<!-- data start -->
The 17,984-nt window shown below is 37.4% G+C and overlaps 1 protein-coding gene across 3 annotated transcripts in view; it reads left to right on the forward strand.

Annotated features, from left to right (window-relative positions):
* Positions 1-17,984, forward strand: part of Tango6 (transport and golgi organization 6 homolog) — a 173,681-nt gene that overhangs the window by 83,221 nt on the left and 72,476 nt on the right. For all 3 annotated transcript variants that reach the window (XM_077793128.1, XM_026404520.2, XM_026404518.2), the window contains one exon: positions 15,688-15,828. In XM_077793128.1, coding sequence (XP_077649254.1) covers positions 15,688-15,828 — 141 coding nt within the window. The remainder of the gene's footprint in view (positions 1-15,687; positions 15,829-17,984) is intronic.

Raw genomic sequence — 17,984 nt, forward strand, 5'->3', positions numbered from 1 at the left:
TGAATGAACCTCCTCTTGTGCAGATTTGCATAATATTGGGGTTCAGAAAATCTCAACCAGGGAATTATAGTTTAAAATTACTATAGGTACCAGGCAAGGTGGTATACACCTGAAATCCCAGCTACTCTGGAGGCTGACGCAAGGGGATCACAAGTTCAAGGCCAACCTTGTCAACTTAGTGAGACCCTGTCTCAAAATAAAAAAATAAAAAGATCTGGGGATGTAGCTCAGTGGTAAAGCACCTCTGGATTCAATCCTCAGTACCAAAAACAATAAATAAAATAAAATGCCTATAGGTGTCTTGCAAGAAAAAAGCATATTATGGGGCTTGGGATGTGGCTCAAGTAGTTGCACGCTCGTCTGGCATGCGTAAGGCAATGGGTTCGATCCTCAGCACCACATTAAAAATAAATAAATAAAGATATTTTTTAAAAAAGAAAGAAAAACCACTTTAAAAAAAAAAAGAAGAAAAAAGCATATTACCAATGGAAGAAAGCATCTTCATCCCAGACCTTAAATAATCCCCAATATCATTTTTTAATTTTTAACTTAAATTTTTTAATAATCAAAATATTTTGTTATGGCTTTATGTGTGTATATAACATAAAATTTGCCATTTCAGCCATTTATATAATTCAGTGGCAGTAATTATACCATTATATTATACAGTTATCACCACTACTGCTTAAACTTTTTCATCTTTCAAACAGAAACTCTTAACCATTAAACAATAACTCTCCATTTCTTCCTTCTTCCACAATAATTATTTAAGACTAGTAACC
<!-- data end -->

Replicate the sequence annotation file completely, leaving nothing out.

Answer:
The 17,984-nt window shown below is 37.4% G+C and overlaps 1 protein-coding gene across 3 annotated transcripts in view; it reads left to right on the forward strand.

Annotated features, from left to right (window-relative positions):
* Positions 1-17,984, forward strand: part of Tango6 (transport and golgi organization 6 homolog) — a 173,681-nt gene that overhangs the window by 83,221 nt on the left and 72,476 nt on the right. For all 3 annotated transcript variants that reach the window (XM_077793128.1, XM_026404520.2, XM_026404518.2), the window contains one exon: positions 15,688-15,828. In XM_077793128.1, coding sequence (XP_077649254.1) covers positions 15,688-15,828 — 141 coding nt within the window. The remainder of the gene's footprint in view (positions 1-15,687; positions 15,829-17,984) is intronic.

Raw genomic sequence — 17,984 nt, forward strand, 5'->3', positions numbered from 1 at the left:
TGAATGAACCTCCTCTTGTGCAGATTTGCATAATATTGGGGTTCAGAAAATCTCAACCAGGGAATTATAGTTTAAAATTACTATAGGTACCAGGCAAGGTGGTATACACCTGAAATCCCAGCTACTCTGGAGGCTGACGCAAGGGGATCACAAGTTCAAGGCCAACCTTGTCAACTTAGTGAGACCCTGTCTCAAAATAAAAAAATAAAAAGATCTGGGGATGTAGCTCAGTGGTAAAGCACCTCTGGATTCAATCCTCAGTACCAAAAACAATAAATAAAATAAAATGCCTATAGGTGTCTTGCAAGAAAAAAGCATATTATGGGGCTTGGGATGTGGCTCAAGTAGTTGCACGCTCGTCTGGCATGCGTAAGGCAATGGGTTCGATCCTCAGCACCACATTAAAAATAAATAAATAAAGATATTTTTTAAAAAAGAAAGAAAAACCACTTTAAAAAAAAAAAGAAGAAAAAAGCATATTACCAATGGAAGAAAGCATCTTCATCCCAGACCTTAAATAATCCCCAATATCATTTTTTAATTTTTAACTTAAATTTTTTAATAATCAAAATATTTTGTTATGGCTTTATGTGTGTATATAACATAAAATTTGCCATTTCAGCCATTTATATAATTCAGTGGCAGTAATTATACCATTATATTATACAGTTATCACCACTACTGCTTAAACTTTTTCATCTTTCAAACAGAAACTCTTAACCATTAAACAATAACTCTCCATTTCTTCCTTCTTCCACAATAATTATTTAAGACTAGTAACC